While they’re often overlooked in education policy debates, district central office staff can play critical roles in improving schools and ensuring student success.
KAPPAN: After we announced the theme of this month’s issue of Kappan — on the many adults, beyond teachers and principals, who matter to student success — we received manuscripts about a variety of people who work directly with children: Librarians, counselors, nurses, social workers, bus drivers . . . but no manuscripts about the people who work in school district central offices (behind the scenes, in a sense). However, and thanks in no small part to your research, it’s becoming increasingly clear that district staff can have a powerful influence on what goes on in schools and classrooms. So tell us a bit about the history of districts and why they matter more now than ever before.
MEREDITH HONIG: School districts were created at the turn of the last century, though for different reasons in big cities than in small towns. In cities, people were concerned that the old ward systems couldn’t absorb the growing populations of immigrants and others who were flooding into schools. Plus, the wards were riddled with politics and corruption, with school jobs being traded for political favors. Urban school districts were meant to bring all of this under control, and they focused mainly on operational issues such as managing enrollments and purchasing supplies. But in rural areas, local educational agencies were set up mostly to be fiscal pass-throughs for federal dollars, and as agents that could raise local funds to match the federal money.
Over time, though, both big and small districts accumulated all sorts of new functions in response to federal and state policy changes. For instance, when Title I funds became available in the 1960s, they hired staff to manage those funds. When there were new funds for curriculum development, they staffed up those functions. And on and on. Federal and state dollars had what I like to call a “Frankenstein effect” — they led district leaders to add roles and responsibilities in piecemeal fashion, even though those pieces didn’t always fit together.
The challenge now is that we need and expect central offices to play a more coherent role in school improvement. We need them to ensure that each and every student has excellent teachers, opportunities for deeper learning, strong instructional leadership, and so on. Districts were never set up to meet those demands, and they evolved in some ways that make it even harder to do so, but we need them to change.
KAPPAN: The same goes for all districts, or are rural and urban districts still very different from each other?
HONIG: I see more similarities than differences. Obviously, rural districts tend to be small, with only a handful of central office staff members, or sometimes even just the superintendent, while some big city districts employ thousands of people. But they all tend to carry out the same functions: Human resources, operations, curriculum and instruction . . . just at very different scales. And whatever their size, they’re all facing the same fundamental challenge: If we’re finally serious, as a nation, about providing great instruction to every kid — especially students who’ve been marginalized and underserved until now — then how do we reinvent these outdated central offices, so they have the will and capacity to help schools improve in all sorts of ways, from teaching to leadership, assessment, community engagement, and on and on?
KAPPAN: What makes you think district staff are the right people to provide that kind of support to schools?
HONIG: District central offices have always been well positioned to play a capacity-building role, given their proximity to and knowledge of local schools. It’s worth noting that the charter school sector figured this out early on. One reason they’ve created charter management organizations is because they realized that great schools don’t go it alone — they access support systems for help with their teaching, operations, and organizational development.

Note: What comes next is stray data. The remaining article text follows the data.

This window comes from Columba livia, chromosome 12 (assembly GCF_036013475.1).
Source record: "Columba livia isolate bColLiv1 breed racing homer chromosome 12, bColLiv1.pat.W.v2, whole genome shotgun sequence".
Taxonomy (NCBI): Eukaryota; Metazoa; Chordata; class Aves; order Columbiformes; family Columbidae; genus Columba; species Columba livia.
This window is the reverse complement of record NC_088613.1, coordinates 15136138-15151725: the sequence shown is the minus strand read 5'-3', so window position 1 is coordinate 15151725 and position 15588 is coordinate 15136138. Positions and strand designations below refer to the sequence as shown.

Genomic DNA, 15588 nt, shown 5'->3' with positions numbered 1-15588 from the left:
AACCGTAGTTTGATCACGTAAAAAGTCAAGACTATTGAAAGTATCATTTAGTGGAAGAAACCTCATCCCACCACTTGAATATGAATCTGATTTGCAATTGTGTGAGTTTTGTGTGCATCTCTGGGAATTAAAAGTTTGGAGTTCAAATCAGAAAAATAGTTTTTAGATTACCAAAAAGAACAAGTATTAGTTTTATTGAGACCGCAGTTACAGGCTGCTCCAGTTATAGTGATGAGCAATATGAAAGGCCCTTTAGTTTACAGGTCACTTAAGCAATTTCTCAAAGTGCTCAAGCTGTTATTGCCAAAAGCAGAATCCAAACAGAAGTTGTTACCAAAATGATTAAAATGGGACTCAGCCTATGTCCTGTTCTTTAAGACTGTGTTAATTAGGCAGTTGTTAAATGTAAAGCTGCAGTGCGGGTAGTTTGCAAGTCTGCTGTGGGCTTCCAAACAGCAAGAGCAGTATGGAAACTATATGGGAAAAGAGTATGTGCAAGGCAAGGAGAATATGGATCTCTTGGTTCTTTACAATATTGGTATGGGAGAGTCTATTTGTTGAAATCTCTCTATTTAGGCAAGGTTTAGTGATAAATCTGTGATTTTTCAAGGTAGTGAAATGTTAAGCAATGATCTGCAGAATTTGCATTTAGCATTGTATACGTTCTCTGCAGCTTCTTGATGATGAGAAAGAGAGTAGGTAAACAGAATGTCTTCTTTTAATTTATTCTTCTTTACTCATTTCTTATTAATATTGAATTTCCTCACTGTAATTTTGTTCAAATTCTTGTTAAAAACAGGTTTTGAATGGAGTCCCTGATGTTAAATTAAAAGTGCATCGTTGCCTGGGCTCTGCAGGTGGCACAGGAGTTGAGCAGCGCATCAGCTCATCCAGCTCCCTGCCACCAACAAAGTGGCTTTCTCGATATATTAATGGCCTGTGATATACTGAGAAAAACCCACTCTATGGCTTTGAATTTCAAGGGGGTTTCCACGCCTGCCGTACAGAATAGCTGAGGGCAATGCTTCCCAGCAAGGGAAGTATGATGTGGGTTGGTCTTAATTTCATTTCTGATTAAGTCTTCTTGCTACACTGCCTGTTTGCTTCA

KAPPAN: What kinds of support are most important for districts to provide?
HONIG: A key lesson from our work, both as researchers and as partners to districts, is how important it is for district leaders to make sure every part of the central office — from human resources to operations to curriculum and instruction — is working in ways that support school improvement. Our findings don’t single out certain units as being more important than others. Rather, we find that the entire central office can become a coherent school support system. And in the process, leaders can eliminate tasks and functions that do nothing to help schools become more effective and equitable, and they can redirect resources to tasks and functions that matter.
That said, we’ve found that one of the most critical roles in the central office is to provide intensive principal supervision, whether that’s a dedicated staff position or, as is true in many small districts, one of the superintendent’s many functions. To grow as instructional leaders, principals tend to need coaching and support, much more than they need to be monitored or evaluated.
Meredith Honig says a key lesson from her work is how important it is for district leaders to make sure every part of the central office is working in ways that support school improvement.
Also, we’ve never met a central office that didn’t need to overhaul its department of curriculum and instruction. Traditionally, C&I’s main duties have been to manage funding streams (e.g., Title I), choose curricular materials, and deliver professional development to teachers. However, the way these units are set up, they tend to force the core academic subject areas to compete with each other for limited resources — for instance, if math teachers get more funding, then reading instructors get less. Also, rather than providing ongoing, classroom-based professional development, C&I units tend to rely on meetings and workshops, which may be a fine way to deliver information but, according to the research on adult learning, do little to support real professional growth. In most districts, then, we see an urgent need to redesign the C&I unit to become more strategic about how they allocate resources and more thoughtful about the kinds of teacher development they provide.